“Maybe you need something flashy for this. More than a sign,” Lee says. “Wrap it up like a gift. Ribbons or something.” He starts mopping slowly around the meat display, trying to catch every drip.

That’s actually a good idea. I head to the break room, Lee following, his mop dragging the meat saliva all over, but I try not to think about it, disease trailing on the floor everywhere I go. The break room is empty, coffee from yesterday still burning in the pot, the fridge left open a little bit, something moist and chunky sliding out of the drawer and onto the floor.

Lee mops that up too, as I dig through the party supply cabinet and find some red ribbon from Sandra’s birthday a couple months ago.

“So, that all happened last night,” says Lee, mopping and following, “at the house with Connie or Cathy and Kyle and the cereal. And so this morning, I overhear some old ladies buying English muffins and marmalade saying there’d been a disturbance last night, real late. That’s what they called it. A disturbance on Laurel Street, and everyone’s gone, that’s all they said, just like all the others, just that everyone was gone, and they’re giggling and sighing over their English muffins but not saying why there are people disappearing, not saying why everyone is gone or what that even means. And I can’t ask because I don’t want them knowing I’m listening. And I get this bad feeling.”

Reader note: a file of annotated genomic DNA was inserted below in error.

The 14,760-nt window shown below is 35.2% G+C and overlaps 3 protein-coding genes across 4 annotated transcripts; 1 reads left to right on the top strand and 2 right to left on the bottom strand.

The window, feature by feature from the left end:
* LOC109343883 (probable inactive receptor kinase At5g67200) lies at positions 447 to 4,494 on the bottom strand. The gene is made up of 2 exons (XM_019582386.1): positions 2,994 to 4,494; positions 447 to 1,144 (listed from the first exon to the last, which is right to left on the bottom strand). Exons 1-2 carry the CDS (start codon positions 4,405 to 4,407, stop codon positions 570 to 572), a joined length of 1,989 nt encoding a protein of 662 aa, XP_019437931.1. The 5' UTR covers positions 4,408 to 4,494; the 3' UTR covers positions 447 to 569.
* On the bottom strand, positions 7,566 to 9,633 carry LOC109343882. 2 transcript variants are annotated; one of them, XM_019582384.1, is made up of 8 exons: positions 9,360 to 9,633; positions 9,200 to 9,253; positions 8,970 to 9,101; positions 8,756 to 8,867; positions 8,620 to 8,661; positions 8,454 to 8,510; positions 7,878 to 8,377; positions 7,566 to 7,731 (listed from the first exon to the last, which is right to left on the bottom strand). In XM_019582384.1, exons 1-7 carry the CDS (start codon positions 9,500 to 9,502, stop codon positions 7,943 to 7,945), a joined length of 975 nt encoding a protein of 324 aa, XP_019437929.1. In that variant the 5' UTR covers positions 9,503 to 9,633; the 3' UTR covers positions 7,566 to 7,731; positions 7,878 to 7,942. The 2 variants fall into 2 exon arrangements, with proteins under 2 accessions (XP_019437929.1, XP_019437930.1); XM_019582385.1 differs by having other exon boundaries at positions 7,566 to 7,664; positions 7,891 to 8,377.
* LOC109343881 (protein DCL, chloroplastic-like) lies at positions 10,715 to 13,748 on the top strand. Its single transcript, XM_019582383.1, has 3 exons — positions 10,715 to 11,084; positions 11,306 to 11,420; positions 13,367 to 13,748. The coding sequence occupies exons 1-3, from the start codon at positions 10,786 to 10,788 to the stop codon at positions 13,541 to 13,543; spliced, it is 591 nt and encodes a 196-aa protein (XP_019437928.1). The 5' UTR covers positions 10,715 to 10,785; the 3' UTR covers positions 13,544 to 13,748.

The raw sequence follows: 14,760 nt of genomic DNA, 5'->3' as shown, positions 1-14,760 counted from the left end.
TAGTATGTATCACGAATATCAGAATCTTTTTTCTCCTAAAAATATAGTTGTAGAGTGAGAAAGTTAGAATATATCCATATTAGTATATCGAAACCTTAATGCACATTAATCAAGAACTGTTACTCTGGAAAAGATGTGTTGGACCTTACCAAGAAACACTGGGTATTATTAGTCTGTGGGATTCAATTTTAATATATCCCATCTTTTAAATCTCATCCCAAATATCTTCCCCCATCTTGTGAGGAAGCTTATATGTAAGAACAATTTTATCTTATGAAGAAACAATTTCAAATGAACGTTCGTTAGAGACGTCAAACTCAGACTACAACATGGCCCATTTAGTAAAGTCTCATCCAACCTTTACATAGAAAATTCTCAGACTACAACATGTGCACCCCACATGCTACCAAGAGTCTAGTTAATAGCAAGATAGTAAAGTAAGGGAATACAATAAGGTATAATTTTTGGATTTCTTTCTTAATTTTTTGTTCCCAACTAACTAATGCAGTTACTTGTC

I have to pee, I realize, and I glance over at the employee bathroom in the corner of the break room but the door is closed and that little red OCCUPIED slider is clicked over and I don’t want to knock on a locked bathroom ever again. I’ll hold it.

I walk back to the meats, Lee following and yammering on. I make him hold onto an end of ribbon so I can cut it precisely, because this matters, this is going to be fucking gorgeous, this display, and the bow is going to work.

“So, I take my first break this morning as soon as I can, and I go back to the house,” says Lee. “There’s police tape on the front door but not really any cops, just one sitting in their car staring off into nothing. And there are a couple neighbors sitting in their cars too, or standing real still on their porches, just looking out at nothing. I don’t even think they see me walk up the sidewalk.”

The ribbon is looking fucking gorgeous.

“So, I go to the dining room window,” says Lee, “exactly where I was sitting the night before, and the cereal bowl little Kyle was eating from was still there. Not sure why he wouldn’t have put it in the sink when he was done eating, but some kids are raised different. I couldn’t see anyone moving around, and what I got concerned about, actually, is the gallon of milk she bought a couple days before. If they’re all gone now, I mean, I’m sure little Kyle didn’t drink the whole gallon in his Coco Puffs, so all I can think about is the milk sitting in their fridge, slowly going sour. Milk only lasts for what? A week? Two weeks? Who knows how long they’re going to be gone. I just had this terrible vision of the milk going all rotten and eating through its plastic jug and then eating through the shelves, and at that point, who knows what kind of damage milk can do.”

“This is really coming together,” I say, stepping back to admire the ribbons and the goddamn celebration of life happening for this meat right here. I’m so proud of myself, I never get to feel proud.

“So, I break into the house,” says Lee.

“You what now?” I say.

“I break in because I’m afraid of the milk, you see.”

“The cops didn’t see you?”